Osceola School Board member holds first meeting of citizen advisory group for school safety

Osceola School Board member holds first meeting of citizen advisory group for school safety

KISSIMMEE, Fla. — Osceola County School Board member Julius Melendez held the first meeting of a Citizen Advisory Group for School Safety he created himself Wednesday evening.

Melendez formed the group as a way to gather suggestions on how to improve school safety, and review district policies for School Resource Officers.

The inaugural meeting comes two weeks after a School Resource Officer from the Osceola County Sheriff’s Office was seen on video slamming a 16-year-old female student to the ground at Liberty High School in Kissimmee.

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Video shows Osceola County deputy slamming Liberty High School student to the ground

Wednesday’s discussion was largely focused on training.

It began with Kissimmee Police Chief Jeff O’Dell. He says his agency is one of three that supply the county’s SROs, along with the sheriff’s office and St. Cloud Police Department.

Chief O’Dell says his SROs are there to mentor and protect the students. He says they’re extensively trained on youth mental health, de-escalation techniques, and defensive tactics.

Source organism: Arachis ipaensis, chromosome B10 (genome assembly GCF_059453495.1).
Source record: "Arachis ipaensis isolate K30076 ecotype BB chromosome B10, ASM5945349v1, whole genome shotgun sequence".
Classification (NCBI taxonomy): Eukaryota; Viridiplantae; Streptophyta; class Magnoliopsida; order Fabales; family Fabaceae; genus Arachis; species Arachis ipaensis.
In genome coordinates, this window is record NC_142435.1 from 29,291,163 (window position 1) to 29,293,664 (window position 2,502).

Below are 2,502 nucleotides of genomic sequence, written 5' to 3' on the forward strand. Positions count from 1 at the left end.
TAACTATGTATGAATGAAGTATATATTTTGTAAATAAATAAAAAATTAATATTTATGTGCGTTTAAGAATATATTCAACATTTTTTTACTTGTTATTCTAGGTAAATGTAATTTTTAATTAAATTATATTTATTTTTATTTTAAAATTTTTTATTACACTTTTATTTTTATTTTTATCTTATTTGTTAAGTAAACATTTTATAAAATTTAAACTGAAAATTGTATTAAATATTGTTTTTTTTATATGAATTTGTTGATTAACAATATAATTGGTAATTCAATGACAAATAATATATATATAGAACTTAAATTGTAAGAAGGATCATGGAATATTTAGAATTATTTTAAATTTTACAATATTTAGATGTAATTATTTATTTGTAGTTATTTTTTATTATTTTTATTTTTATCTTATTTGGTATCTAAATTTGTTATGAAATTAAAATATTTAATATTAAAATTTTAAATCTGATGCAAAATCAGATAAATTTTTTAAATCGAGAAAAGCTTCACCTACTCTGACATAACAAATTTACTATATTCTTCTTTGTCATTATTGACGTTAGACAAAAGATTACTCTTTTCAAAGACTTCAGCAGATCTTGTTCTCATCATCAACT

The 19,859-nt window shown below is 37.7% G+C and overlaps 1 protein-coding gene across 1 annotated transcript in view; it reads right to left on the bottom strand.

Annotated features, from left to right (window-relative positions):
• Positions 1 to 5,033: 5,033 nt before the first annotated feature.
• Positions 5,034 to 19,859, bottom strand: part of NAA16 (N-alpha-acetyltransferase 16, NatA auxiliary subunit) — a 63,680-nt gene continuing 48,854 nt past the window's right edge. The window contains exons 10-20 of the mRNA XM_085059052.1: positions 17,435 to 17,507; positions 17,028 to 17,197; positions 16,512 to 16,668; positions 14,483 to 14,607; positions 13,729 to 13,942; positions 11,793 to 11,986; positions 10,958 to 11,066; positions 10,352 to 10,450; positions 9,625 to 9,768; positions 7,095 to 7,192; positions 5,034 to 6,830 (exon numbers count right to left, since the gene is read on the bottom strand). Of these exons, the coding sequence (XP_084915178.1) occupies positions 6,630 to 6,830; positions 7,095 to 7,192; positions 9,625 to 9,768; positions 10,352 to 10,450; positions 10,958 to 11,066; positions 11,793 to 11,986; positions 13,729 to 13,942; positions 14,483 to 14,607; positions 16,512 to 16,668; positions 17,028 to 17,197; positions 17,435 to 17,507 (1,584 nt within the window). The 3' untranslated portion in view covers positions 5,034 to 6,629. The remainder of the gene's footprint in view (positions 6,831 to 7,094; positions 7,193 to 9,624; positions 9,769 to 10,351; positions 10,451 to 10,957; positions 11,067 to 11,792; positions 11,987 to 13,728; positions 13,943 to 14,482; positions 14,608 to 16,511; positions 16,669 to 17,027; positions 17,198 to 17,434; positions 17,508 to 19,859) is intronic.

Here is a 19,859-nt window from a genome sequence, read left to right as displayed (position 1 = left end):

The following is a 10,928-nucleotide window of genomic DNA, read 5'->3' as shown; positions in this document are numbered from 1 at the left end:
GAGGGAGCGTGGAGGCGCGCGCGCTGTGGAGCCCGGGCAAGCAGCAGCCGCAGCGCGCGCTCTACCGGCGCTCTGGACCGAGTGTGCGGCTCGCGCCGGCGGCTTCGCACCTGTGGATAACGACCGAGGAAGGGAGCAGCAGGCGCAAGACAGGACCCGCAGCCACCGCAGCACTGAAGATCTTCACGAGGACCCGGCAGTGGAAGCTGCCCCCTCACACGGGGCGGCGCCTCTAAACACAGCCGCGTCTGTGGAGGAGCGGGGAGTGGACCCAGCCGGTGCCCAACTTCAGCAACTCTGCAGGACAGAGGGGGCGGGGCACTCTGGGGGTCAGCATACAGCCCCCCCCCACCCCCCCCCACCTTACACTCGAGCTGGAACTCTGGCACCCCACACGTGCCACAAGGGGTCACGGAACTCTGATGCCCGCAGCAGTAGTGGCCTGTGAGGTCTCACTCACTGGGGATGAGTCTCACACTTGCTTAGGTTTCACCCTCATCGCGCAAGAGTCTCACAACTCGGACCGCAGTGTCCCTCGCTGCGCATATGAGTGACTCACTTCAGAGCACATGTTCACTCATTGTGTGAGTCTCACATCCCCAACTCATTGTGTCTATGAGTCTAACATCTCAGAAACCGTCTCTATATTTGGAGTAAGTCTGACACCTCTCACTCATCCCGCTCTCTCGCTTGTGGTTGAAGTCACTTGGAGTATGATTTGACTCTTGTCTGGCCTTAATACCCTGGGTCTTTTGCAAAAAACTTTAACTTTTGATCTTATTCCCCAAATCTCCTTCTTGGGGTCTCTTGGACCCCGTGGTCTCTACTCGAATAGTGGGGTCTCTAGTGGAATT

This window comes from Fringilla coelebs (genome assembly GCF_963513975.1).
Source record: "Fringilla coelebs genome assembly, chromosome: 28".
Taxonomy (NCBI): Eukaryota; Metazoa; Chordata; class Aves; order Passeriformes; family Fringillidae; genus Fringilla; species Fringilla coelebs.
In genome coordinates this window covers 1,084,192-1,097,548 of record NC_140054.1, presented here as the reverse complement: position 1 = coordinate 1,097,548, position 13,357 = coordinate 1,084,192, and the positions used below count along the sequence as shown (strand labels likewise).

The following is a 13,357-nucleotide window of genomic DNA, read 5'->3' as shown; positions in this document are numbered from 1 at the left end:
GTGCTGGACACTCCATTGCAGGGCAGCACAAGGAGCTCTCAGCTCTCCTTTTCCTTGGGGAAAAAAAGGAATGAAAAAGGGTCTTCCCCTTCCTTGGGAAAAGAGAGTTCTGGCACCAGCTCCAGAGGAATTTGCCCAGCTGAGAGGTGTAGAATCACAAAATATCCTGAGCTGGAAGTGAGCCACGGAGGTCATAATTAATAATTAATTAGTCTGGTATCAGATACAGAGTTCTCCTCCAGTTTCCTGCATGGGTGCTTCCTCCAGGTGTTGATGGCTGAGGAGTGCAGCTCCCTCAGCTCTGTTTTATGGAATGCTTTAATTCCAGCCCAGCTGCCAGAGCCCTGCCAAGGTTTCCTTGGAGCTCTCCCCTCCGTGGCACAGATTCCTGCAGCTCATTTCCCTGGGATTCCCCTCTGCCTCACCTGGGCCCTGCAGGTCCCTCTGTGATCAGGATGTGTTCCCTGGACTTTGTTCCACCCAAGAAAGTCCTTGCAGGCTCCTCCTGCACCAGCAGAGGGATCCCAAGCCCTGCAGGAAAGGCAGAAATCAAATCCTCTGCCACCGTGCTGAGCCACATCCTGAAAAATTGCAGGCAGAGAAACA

“That’s where we teach the officer at what level they can respond to a particular level of resistance, but we’ve never used kids,” O’Dell says. “So we’ve certainly got to be careful, but we have an explorer unit and they’re teenage kids, so we’re going to have them roleplay.”

The group also heard from the school district’s special needs department.

Yolanda Rodriguez is the supervisor of their behavioral programs. She says she’s spent 15 years training staff on what to do with students who are in “full crisis” mode without getting physical with them.

“And possibly, if we have to get to that point...there are four restraint techniques that we use,” Rodriguez explains. “Three of them are standing where the student never goes to the floor.”

The advisory group wants to explore including the SROs in that training.

Superintendent Dr. Debra Pace says she’ll look into surveying both students and staff about their thoughts on the SROs.

Melendez hopes to meet again in two weeks.

“We’re doing something about it. No one can say our school board doesn’t care.”

The advisory group meeting was not an official meeting of the school board.

Melendez says he invited the Osceola County Sheriff’s Office to participate, but the department declined.

Instead, sheriff’s office representatives will attend another meeting with just the school district and the other law enforcement agencies who have school resource officers.

That school board workshop is scheduled for March 3.